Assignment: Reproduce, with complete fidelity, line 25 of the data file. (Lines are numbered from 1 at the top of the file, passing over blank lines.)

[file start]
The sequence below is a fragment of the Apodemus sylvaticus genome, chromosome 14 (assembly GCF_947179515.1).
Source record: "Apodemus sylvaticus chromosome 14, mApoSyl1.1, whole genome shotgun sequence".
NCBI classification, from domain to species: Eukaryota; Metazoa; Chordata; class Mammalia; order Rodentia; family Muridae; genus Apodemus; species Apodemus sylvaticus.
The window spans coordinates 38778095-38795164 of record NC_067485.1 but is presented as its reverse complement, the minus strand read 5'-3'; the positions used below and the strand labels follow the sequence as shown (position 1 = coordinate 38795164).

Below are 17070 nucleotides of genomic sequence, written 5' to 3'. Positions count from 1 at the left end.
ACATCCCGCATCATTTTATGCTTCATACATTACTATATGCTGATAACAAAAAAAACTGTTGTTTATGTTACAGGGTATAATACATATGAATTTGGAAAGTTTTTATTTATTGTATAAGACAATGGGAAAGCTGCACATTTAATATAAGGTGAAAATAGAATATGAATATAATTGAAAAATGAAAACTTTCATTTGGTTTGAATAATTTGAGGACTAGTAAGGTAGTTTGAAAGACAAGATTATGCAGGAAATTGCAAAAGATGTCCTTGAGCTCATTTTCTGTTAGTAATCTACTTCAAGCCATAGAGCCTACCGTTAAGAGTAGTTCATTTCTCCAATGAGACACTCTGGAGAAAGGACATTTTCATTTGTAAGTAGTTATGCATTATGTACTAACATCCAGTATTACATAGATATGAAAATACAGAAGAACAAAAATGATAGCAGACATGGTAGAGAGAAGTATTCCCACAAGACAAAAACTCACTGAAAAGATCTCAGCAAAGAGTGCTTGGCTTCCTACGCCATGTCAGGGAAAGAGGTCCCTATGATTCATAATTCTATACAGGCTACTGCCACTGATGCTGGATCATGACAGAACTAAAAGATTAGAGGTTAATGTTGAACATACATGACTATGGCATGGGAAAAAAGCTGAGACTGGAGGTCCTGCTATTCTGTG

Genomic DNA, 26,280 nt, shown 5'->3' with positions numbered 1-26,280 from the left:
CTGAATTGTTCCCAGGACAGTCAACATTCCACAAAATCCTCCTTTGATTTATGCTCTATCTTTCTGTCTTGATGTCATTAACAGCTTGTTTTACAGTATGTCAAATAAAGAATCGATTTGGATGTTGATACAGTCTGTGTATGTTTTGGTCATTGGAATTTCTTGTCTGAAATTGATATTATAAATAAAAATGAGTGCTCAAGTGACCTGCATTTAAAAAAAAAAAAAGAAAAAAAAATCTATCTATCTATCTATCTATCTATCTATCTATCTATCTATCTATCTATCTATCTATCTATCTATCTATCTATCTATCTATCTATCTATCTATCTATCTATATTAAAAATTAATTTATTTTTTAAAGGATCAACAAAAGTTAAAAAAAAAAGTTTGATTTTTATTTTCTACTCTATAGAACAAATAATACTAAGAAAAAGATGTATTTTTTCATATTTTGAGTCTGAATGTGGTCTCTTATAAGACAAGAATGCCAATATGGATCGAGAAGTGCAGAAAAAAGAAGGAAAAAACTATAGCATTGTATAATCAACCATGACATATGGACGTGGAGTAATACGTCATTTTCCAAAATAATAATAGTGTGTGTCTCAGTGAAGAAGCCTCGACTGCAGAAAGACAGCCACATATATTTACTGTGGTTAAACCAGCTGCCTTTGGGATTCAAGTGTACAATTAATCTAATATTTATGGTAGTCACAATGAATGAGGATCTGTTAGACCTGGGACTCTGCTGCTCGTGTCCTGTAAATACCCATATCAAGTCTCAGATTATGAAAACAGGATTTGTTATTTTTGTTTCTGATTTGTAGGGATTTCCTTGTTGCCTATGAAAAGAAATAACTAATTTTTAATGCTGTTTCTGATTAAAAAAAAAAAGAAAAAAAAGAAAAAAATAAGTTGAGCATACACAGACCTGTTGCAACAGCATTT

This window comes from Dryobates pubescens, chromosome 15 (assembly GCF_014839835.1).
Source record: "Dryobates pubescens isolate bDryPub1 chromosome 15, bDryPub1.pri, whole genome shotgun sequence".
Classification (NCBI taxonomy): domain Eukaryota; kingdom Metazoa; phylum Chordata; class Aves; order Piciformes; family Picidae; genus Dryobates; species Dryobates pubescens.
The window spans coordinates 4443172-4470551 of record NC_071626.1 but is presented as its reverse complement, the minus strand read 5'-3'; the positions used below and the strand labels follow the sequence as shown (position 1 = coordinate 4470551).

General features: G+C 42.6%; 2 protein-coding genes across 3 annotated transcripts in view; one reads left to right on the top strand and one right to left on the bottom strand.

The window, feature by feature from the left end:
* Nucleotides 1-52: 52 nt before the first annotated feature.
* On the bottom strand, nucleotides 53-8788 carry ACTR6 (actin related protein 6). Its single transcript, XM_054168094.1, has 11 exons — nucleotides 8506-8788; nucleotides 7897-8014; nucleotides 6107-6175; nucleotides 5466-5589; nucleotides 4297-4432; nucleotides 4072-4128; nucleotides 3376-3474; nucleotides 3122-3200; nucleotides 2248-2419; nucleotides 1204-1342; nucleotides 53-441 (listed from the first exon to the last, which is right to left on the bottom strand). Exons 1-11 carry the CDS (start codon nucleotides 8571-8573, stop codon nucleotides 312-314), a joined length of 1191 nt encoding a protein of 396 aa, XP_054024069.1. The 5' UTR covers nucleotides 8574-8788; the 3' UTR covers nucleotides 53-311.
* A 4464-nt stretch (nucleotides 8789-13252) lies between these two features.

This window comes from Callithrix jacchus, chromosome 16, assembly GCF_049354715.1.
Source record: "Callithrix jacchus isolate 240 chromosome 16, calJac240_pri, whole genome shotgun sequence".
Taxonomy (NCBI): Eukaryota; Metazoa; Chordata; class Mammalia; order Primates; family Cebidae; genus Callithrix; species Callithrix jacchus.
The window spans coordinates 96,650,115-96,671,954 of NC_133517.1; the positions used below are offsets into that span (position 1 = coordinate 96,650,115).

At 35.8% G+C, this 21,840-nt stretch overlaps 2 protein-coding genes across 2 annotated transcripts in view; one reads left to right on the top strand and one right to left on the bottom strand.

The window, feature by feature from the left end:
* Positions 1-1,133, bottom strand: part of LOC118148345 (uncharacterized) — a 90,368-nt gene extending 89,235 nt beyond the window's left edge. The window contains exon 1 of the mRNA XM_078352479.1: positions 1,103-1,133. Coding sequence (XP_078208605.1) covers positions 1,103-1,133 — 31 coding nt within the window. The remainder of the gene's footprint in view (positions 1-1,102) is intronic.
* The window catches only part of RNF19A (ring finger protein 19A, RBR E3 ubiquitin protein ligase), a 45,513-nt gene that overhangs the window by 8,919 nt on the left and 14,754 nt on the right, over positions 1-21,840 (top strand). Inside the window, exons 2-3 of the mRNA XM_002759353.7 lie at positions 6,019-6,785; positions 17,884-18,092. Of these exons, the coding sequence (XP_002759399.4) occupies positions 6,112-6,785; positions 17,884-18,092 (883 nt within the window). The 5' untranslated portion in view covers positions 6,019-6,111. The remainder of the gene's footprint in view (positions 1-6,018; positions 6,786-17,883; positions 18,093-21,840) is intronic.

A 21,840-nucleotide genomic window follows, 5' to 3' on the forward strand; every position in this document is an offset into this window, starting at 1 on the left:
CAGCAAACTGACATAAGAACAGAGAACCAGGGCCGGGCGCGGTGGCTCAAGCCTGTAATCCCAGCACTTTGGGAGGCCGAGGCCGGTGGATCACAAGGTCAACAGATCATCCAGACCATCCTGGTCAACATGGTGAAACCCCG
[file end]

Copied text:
* The window catches only part of RNF19A (ring finger protein 19A, RBR E3 ubiquitin protein ligase), a 45,513-nt gene that overhangs the window by 8,919 nt on the left and 14,754 nt on the right, over positions 1-21,840 (top strand). Inside the window, exons 2-3 of the mRNA XM_002759353.7 lie at positions 6,019-6,785; positions 17,884-18,092. Of these exons, the coding sequence (XP_002759399.4) occupies positions 6,112-6,785; positions 17,884-18,092 (883 nt within the window). The 5' untranslated portion in view covers positions 6,019-6,111. The remainder of the gene's footprint in view (positions 1-6,018; positions 6,786-17,883; positions 18,093-21,840) is intronic.